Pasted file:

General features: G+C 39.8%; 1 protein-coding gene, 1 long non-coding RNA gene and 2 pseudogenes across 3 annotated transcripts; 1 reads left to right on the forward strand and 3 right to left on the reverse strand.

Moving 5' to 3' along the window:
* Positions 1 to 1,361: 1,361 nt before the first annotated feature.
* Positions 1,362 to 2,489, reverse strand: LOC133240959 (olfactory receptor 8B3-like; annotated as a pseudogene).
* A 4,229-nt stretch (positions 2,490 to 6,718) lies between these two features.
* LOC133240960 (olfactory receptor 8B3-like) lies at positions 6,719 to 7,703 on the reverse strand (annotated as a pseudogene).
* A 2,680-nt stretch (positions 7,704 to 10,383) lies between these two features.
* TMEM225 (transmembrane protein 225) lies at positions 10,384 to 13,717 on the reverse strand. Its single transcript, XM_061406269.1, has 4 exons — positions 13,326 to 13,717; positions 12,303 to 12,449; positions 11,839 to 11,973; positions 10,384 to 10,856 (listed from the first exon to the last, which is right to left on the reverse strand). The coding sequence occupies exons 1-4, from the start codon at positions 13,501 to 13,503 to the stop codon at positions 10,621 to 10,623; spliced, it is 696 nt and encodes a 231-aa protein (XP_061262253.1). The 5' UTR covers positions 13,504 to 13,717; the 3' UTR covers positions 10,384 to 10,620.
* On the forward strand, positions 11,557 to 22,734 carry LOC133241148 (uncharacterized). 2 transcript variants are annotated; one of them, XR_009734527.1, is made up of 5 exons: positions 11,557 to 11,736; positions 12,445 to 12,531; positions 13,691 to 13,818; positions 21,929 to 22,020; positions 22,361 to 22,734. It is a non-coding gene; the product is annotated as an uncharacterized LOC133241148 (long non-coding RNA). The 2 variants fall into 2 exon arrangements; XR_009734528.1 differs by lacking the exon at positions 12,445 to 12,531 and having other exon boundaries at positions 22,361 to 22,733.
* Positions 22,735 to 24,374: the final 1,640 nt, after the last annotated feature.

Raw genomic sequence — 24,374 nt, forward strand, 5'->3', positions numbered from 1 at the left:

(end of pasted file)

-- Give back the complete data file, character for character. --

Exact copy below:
General features: G+C 39.8%; 1 protein-coding gene, 1 long non-coding RNA gene and 2 pseudogenes across 3 annotated transcripts; 1 reads left to right on the forward strand and 3 right to left on the reverse strand.

Moving 5' to 3' along the window:
* Positions 1 to 1,361: 1,361 nt before the first annotated feature.
* Positions 1,362 to 2,489, reverse strand: LOC133240959 (olfactory receptor 8B3-like; annotated as a pseudogene).
* A 4,229-nt stretch (positions 2,490 to 6,718) lies between these two features.
* LOC133240960 (olfactory receptor 8B3-like) lies at positions 6,719 to 7,703 on the reverse strand (annotated as a pseudogene).
* A 2,680-nt stretch (positions 7,704 to 10,383) lies between these two features.
* TMEM225 (transmembrane protein 225) lies at positions 10,384 to 13,717 on the reverse strand. Its single transcript, XM_061406269.1, has 4 exons — positions 13,326 to 13,717; positions 12,303 to 12,449; positions 11,839 to 11,973; positions 10,384 to 10,856 (listed from the first exon to the last, which is right to left on the reverse strand). The coding sequence occupies exons 1-4, from the start codon at positions 13,501 to 13,503 to the stop codon at positions 10,621 to 10,623; spliced, it is 696 nt and encodes a 231-aa protein (XP_061262253.1). The 5' UTR covers positions 13,504 to 13,717; the 3' UTR covers positions 10,384 to 10,620.
* On the forward strand, positions 11,557 to 22,734 carry LOC133241148 (uncharacterized). 2 transcript variants are annotated; one of them, XR_009734527.1, is made up of 5 exons: positions 11,557 to 11,736; positions 12,445 to 12,531; positions 13,691 to 13,818; positions 21,929 to 22,020; positions 22,361 to 22,734. It is a non-coding gene; the product is annotated as an uncharacterized LOC133241148 (long non-coding RNA). The 2 variants fall into 2 exon arrangements; XR_009734528.1 differs by lacking the exon at positions 12,445 to 12,531 and having other exon boundaries at positions 22,361 to 22,733.
* Positions 22,735 to 24,374: the final 1,640 nt, after the last annotated feature.

Raw genomic sequence — 24,374 nt, forward strand, 5'->3', positions numbered from 1 at the left: